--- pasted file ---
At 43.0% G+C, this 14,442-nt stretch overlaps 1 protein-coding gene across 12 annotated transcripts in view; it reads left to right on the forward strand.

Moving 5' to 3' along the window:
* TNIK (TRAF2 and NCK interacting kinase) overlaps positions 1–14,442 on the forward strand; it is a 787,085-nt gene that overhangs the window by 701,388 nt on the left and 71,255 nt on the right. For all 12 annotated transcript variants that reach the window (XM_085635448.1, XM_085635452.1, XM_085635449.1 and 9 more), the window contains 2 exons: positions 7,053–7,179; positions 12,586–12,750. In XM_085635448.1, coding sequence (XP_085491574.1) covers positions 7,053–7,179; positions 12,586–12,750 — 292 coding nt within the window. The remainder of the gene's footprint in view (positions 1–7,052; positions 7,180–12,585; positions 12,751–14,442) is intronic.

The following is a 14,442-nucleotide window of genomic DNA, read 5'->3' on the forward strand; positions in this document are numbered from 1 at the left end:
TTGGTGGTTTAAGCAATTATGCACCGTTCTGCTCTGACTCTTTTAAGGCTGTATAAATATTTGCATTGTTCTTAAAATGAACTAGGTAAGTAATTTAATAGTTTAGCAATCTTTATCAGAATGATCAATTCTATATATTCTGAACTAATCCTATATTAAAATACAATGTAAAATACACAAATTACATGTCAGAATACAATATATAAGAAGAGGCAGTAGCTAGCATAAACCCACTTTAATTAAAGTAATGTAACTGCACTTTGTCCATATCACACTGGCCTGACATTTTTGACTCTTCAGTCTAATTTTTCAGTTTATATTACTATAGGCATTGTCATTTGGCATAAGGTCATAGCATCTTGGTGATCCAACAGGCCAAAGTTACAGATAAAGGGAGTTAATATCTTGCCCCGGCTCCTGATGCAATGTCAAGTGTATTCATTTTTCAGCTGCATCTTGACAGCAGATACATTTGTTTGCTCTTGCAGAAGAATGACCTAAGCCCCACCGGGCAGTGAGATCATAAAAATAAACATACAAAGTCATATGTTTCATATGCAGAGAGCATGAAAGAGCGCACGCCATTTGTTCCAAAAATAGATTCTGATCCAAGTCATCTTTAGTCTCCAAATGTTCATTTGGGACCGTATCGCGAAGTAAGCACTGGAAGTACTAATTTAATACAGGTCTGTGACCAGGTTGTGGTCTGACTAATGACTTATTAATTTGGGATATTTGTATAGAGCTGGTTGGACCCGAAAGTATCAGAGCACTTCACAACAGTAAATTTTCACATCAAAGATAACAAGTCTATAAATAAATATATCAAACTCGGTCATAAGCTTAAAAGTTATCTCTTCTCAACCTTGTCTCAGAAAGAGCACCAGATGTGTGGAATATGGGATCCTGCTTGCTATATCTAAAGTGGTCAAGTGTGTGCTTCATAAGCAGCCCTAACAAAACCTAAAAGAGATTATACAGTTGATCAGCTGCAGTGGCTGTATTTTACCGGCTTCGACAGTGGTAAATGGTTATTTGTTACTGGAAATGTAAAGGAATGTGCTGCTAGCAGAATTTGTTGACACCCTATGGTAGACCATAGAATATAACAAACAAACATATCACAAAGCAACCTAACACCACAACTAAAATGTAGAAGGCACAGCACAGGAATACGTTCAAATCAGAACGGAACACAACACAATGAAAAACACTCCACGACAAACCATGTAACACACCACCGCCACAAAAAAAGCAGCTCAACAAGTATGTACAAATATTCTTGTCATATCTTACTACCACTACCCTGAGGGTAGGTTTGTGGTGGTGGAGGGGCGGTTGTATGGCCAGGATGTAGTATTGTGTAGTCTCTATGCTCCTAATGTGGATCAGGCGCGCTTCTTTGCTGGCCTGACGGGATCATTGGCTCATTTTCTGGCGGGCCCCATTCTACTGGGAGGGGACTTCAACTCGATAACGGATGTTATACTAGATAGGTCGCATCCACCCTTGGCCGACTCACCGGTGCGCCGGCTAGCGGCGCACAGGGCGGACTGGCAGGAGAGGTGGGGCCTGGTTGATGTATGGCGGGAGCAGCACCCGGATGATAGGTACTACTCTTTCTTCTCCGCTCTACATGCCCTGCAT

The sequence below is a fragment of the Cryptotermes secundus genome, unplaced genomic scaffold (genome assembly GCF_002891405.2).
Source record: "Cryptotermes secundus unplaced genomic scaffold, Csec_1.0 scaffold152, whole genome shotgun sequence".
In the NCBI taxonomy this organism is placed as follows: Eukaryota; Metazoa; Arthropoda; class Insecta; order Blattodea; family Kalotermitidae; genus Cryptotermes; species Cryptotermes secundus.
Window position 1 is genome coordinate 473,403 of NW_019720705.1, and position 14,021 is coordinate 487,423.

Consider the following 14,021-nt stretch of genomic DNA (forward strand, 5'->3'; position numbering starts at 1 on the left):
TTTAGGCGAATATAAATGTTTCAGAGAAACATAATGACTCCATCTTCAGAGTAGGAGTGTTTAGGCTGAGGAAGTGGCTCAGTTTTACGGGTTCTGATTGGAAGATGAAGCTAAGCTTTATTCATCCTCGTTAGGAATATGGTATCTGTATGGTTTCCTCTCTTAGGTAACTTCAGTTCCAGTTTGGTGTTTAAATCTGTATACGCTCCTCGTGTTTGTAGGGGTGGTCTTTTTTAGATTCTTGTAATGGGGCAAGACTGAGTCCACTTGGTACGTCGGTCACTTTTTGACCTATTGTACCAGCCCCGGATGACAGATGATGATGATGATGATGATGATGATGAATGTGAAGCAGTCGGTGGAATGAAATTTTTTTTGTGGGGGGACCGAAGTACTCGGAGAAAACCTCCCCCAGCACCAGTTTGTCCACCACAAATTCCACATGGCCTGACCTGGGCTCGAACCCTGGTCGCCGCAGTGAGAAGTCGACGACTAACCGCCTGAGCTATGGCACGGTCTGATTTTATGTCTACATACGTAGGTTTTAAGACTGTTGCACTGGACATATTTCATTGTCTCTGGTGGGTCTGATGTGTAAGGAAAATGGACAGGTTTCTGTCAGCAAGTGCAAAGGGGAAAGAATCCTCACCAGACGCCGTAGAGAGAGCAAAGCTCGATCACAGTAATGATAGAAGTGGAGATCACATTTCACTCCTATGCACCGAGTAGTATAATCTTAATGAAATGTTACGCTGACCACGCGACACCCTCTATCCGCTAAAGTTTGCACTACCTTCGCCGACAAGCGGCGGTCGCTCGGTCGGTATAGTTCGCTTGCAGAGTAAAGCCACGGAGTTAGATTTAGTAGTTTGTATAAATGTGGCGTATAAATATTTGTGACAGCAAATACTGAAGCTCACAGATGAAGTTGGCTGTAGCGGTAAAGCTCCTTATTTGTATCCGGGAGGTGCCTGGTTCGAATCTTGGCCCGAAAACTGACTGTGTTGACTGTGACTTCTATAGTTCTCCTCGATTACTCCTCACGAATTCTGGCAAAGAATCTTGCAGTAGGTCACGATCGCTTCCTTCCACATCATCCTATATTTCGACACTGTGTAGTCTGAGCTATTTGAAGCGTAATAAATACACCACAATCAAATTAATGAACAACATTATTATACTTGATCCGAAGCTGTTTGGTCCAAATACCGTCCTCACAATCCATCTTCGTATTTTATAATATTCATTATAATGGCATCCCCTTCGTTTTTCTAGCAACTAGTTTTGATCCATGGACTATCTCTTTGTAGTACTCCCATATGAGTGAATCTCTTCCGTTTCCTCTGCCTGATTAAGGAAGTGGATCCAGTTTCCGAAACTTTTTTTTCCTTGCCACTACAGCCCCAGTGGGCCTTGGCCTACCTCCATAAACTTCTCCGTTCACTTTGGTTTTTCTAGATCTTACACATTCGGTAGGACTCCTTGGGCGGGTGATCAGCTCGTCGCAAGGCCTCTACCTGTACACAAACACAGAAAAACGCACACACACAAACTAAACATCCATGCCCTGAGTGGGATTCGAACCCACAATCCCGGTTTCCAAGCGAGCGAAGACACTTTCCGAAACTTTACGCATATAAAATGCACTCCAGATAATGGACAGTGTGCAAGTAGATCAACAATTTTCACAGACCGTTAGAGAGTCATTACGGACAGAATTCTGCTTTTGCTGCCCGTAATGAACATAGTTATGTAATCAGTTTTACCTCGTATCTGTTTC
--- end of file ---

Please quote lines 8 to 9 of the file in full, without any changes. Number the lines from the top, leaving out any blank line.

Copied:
In the NCBI taxonomy this organism is placed as follows: Eukaryota; Metazoa; Arthropoda; class Insecta; order Blattodea; family Kalotermitidae; genus Cryptotermes; species Cryptotermes secundus.
Window position 1 is genome coordinate 473,403 of NW_019720705.1, and position 14,021 is coordinate 487,423.